SMS will Change the Way You Communicate in 2017
It seems that reports of the death of SMS messaging have been greatly exaggerated. When once the text message seemed dead in the water thanks to the rise of the app, the SMS business is set to grow to $71.60 billion by 2021 whilst smartphone users are downloading fewer and fewer apps, and the life expectancy of an app on the average smartphone is now around 72 minutes.
So what gives SMS the edge? It’s the one feature that exists on every mobile, smart or not. It doesn’t depend on WiFi or an internet connection and SMS messages are incredibly reliable, with the kind of delivery rate email – with its spam filters and bad addresses – can only dream of. SMS messages are instant, creating a real sense of urgency and prompting your customers to act in the moment. And SMS has unparalleled reach, with 7 billion active mobile users across the globe compared to just 2.5 billion email users.
The Rise of Messaging, the Death of the App
Gartner have already predicted that, by 2019, 20% of big brands will abandon their mobile apps altogether, and look for more personalised and effective means of communicating with their customers. Step forward SMS, a technology that is both deeply familiar and incredibly user-friendly, so much so that 85% of users prefer to communicate through SMS messaging than any other medium.
Messaging apps are already eclipsing other social media, thanks to their immediacy and low barriers to entry. SMS offers and delivers a 2-way engagement that users are happy to participate in once they’ve given their consent through opt-in. Texting enables users to accomplish a multitude of tasks from one place and, unlike an app, offers infinite possibilities for interaction.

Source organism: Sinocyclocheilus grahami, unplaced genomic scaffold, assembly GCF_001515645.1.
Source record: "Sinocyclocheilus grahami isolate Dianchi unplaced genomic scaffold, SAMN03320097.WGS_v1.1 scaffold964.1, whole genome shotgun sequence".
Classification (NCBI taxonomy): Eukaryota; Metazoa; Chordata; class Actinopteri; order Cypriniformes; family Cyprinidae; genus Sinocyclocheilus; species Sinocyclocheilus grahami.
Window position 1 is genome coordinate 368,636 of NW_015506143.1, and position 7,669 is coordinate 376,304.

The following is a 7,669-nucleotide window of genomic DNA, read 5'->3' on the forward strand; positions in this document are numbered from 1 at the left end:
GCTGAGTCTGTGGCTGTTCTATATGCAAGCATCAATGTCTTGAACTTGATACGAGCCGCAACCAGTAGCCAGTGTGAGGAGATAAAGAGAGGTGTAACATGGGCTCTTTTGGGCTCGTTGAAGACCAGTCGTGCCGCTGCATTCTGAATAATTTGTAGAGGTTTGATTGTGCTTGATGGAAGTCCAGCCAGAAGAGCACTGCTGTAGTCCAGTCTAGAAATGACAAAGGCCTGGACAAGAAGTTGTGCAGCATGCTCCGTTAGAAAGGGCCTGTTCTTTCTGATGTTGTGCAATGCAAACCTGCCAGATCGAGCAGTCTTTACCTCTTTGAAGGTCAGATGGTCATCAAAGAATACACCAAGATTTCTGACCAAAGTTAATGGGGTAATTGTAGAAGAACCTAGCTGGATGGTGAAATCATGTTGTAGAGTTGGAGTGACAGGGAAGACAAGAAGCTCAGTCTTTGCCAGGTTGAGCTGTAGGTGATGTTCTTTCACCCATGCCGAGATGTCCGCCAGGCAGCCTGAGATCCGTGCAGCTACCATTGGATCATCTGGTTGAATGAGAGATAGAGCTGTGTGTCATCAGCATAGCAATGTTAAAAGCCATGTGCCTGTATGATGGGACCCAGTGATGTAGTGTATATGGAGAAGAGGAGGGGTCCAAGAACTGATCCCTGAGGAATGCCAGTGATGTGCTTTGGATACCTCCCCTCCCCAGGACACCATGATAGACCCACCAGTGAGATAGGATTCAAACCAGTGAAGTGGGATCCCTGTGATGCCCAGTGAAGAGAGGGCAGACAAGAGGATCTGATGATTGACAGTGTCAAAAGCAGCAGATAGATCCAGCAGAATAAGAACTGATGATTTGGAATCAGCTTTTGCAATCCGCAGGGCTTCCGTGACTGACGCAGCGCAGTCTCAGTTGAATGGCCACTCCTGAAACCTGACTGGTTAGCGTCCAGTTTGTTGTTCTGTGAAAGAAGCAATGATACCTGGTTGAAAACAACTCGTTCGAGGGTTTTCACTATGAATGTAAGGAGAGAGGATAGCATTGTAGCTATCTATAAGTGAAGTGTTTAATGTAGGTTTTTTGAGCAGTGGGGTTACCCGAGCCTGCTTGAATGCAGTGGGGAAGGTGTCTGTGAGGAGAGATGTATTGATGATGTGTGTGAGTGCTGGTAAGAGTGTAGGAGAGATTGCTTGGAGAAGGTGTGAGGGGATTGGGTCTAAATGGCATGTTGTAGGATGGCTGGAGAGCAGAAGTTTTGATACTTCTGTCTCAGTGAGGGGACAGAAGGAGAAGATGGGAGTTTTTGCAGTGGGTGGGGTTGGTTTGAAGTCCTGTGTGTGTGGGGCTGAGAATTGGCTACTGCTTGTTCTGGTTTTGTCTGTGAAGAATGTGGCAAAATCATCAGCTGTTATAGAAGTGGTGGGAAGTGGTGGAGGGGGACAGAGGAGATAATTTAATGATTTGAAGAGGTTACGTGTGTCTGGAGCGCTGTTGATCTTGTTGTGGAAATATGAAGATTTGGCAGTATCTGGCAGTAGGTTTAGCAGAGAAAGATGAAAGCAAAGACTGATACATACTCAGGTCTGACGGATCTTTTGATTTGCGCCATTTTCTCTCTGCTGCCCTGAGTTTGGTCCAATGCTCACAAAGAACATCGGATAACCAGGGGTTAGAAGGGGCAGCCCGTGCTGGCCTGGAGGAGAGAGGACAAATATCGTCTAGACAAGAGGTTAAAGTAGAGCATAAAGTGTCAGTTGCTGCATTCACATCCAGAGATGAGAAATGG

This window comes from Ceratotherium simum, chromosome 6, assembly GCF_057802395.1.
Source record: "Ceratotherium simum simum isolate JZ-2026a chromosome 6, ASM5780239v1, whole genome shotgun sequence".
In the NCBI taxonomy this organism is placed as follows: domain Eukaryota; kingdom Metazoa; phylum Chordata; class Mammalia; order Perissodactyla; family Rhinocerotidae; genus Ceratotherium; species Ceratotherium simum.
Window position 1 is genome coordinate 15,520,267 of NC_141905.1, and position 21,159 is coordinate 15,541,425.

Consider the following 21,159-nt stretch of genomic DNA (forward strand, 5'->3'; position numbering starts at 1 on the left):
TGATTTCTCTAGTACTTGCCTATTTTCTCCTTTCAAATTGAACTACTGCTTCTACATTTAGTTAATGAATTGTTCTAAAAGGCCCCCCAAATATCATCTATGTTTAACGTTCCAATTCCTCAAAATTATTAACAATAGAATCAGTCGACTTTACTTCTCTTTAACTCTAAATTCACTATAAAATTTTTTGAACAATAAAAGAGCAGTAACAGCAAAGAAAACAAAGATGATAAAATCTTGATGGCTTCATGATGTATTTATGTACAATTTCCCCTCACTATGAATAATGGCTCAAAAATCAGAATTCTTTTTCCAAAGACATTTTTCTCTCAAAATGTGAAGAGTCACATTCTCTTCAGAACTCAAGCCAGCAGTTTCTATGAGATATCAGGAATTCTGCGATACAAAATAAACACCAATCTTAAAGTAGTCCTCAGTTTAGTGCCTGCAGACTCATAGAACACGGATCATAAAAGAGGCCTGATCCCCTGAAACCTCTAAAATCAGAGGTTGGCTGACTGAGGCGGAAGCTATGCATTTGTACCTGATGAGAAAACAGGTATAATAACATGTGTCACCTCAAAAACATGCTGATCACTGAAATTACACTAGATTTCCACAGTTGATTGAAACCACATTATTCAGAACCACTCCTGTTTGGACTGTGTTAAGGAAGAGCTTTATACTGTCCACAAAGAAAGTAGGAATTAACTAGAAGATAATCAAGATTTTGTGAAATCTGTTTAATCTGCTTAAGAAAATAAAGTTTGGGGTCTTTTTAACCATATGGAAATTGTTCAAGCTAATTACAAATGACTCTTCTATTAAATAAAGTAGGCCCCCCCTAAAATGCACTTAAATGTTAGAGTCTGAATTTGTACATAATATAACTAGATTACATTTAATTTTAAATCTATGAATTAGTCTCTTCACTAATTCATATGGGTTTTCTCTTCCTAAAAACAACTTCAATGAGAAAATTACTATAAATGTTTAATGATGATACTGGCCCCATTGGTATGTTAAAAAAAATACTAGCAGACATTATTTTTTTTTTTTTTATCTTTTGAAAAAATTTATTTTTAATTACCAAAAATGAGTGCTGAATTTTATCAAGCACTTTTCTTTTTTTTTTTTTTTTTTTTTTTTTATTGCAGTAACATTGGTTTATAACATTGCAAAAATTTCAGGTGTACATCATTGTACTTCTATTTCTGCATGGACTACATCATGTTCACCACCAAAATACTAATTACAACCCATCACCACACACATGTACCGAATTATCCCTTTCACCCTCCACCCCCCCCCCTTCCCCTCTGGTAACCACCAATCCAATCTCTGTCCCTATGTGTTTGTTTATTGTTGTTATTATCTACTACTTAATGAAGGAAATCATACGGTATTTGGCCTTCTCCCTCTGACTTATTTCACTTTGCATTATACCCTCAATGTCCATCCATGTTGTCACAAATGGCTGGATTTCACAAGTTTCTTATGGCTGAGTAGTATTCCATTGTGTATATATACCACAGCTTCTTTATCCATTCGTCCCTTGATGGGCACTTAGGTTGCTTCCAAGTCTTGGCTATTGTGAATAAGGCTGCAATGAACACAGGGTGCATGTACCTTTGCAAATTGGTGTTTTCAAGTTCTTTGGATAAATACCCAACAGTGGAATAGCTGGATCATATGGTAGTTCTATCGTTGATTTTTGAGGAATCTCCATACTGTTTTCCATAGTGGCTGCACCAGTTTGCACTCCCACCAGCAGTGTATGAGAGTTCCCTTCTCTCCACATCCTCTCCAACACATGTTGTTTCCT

SMS 2-Layer Authentication
SMS offers so much more than the opportunity to promote sales and send vouchers and coupons. In fact, there’s a growing trend for companies to use SMS messaging as a security layer, using it to share login confirmations, password resets, and updates and notifications. And it won’t just be companies that use SMS for alerts and information – it is becoming the preferred communication channel for the Internet of Things.
With Google’s click-to-message ads now out of beta, 2017 looks like the year when Millennials’ contact option of choice will offer everyone the option to message a company to make an enquiry or booking without having to make a call and face being put on hold or have to navigate endless voice menus. Click to text allows users to send a pre-populated message to make a reservation or enquire about a service. The key for businesses will be getting that pre-populated message right, saving potential customers time and effort and upping engagement levels. Putting an ad in your customer’s pocket is one thing, converting interest to a sale is another, and click to text can help you do that.
SMS will Continue to Innovate